So I got my Artistic Licence last week.
Issued as a part of a "performative installation" called the Artistic Licence Bureau by Glen Johnson, the PLATFORM centre for photographic + digital arts was transformed.
A wall bisected the gallery space, with an opening to dispense and take in forms and a second opening to take the applicants' photos. Add to that chairs, clipboards, a rack of pamphlets, a bell signalling that the 'clerk' was needed and the effect was complete.
BING! (I rang the bell, of course...and tried to keep from giggling.)
My favourite part of the exhibit, besides the card, manual on how to apply for an Artistic Licence, and the half-dozen pamphlets on a variety of art-y subjects was how panicked it seemed to make "innocent" bystanders.
People would come in to Artspace's lobby, peer into the installation from the doorway of the gallery, and look dumbfounded.
The 'clerk' would cheerily invite them in. At which point, they'd take a nervous step back. A few entered the installation and browsed the pamphlets. ("Was this a joke?" I could almost hear them thinking, as I finished filling out my application.)
I will add my Artistic License to my 2004 ID card from the Banff Centre that listed me as an Artist and featured a similarly bad photo. (But oh, how I needed to have someone call me an artist...)
I will also mentally add it to the Winnipeg Sun designation by Tom Broadbeck, years ago, that I was "con artist" (it was an article protesting WAC and its distribution of funds; I'd recently got a grant and so they listed me by name...).
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From Platform's website:
"In a parody of the bureaucratization of the art world, and the seemingly endless ways artistic practices have become systemized, Glenn Johnson has created an office where artistic licences are dispensed.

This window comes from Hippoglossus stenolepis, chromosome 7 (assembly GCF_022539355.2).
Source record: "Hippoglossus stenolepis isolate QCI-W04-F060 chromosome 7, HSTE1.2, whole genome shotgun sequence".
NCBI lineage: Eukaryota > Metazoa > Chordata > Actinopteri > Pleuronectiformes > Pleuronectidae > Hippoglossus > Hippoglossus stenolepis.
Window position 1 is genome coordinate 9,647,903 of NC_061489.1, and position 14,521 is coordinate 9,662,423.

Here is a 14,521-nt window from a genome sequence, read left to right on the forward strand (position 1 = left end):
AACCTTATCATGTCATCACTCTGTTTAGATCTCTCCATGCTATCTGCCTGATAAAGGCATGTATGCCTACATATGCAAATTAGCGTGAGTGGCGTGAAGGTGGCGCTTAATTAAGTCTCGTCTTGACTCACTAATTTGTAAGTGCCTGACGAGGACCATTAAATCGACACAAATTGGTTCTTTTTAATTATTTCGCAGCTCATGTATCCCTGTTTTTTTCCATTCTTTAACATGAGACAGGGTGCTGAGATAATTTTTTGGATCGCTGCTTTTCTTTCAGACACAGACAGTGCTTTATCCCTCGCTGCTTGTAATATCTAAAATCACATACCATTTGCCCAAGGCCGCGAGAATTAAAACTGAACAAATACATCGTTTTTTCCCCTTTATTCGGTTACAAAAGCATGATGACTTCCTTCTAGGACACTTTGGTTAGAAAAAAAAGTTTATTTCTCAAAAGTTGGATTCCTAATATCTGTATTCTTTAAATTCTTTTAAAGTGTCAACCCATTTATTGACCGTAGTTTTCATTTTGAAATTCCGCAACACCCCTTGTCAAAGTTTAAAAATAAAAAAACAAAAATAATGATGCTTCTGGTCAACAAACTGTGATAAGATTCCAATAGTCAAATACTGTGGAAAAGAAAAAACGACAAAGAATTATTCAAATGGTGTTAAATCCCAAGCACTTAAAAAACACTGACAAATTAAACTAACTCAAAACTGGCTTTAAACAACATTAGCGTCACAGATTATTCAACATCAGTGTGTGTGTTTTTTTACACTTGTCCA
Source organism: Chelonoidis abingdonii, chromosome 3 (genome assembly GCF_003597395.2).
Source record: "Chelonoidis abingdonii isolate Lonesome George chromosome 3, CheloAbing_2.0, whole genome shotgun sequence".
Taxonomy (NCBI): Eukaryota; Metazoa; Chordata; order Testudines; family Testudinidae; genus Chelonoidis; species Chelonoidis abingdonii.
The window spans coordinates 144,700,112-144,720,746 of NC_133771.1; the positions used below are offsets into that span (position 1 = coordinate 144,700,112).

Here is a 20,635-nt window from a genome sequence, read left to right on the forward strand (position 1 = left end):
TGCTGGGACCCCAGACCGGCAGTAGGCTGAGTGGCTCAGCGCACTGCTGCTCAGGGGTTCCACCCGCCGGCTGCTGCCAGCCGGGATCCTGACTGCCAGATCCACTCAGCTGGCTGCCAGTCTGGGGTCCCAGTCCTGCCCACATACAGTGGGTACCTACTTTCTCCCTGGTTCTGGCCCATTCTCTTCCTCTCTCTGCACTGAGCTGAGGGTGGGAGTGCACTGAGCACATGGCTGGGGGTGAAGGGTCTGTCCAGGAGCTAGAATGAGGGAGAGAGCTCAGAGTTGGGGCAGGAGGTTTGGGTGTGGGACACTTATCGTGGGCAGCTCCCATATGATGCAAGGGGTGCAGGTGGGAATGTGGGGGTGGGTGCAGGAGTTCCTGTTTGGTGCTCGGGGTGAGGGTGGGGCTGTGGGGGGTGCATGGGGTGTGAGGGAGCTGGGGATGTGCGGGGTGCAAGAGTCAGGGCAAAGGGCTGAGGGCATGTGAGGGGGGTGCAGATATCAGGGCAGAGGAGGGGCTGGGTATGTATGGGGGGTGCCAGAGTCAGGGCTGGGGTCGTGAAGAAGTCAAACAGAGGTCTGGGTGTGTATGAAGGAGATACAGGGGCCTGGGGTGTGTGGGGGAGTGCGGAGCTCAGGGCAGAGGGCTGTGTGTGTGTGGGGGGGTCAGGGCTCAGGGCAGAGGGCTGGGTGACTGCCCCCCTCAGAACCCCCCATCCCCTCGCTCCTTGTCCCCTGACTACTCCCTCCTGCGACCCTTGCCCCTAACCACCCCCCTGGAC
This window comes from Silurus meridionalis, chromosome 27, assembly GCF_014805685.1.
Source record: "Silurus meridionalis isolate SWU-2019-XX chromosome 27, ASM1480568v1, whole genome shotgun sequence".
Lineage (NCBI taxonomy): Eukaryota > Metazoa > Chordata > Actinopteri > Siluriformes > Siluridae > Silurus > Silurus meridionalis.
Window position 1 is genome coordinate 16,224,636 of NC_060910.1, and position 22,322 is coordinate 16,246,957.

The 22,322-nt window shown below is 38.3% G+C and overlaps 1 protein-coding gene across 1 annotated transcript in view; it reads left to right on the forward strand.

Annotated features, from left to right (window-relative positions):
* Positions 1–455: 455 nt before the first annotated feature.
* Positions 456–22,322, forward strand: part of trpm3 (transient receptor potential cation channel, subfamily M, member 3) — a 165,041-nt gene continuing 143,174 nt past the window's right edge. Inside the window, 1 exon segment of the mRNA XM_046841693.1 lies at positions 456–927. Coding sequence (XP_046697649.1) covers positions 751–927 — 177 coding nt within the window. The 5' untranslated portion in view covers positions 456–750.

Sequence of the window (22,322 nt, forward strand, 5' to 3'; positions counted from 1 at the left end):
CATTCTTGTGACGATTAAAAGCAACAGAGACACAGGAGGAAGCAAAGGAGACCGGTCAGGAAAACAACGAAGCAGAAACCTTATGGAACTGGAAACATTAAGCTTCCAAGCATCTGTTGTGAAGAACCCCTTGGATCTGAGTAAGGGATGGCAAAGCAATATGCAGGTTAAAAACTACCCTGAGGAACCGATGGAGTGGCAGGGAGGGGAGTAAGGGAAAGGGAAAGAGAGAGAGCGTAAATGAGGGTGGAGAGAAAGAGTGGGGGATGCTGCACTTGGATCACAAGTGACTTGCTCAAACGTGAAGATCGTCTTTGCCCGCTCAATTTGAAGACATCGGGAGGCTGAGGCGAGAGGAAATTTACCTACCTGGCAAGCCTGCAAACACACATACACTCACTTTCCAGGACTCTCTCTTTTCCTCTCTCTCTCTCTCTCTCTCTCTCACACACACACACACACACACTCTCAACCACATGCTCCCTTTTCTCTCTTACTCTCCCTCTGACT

Visitors to the Artistic Licence Bureau [ALB] will be able to experience all the fun that comes with a trip to a government office: waiting in line, filling in forms and having an unflattering photograph taken.
The ALB also offers a veritable potpourri (pronounced potpourri) of information pamphlets intended to demystify the various artistic practices one might endeavour to pursue: "It's Nothing Really, a Guide to Making Conceptual Art"; "ME, ME, ME, Turn Your Self-Obsession Into a Career as a Performance Artist"; and "How Long is This Thing? A Guide to Video Art" etc. Visitors to the ALB will be able to apply for (and possibly receive) a provisional Artistic Licence in order to finally have proof that they are not dilettantes but actual artists.
Since graduating from the University of Winnipeg with a BA in classics in 1993, Glen Johnson has produced a large body of writing that has been distributed in the form of brochures, novellas, and insertions within various catalogues and books. His performances, invariably involving text, and that take the form of storytelling segments or lectures accompanied by projected images, have been performed at The National Gallery of Canada (2008), the University of Winnipeg's Gallery 1C03 (2007), Winnipeg Art Gallery (2006), Mount Saint Vincent University (2005), PLATFORM, Winnipeg (2005), aceartinc (2009, 2005, 2003), and The Annex (2004). Among other strategies, Johnson incorporates humour in almost every (guess which ones!) artwork he produces.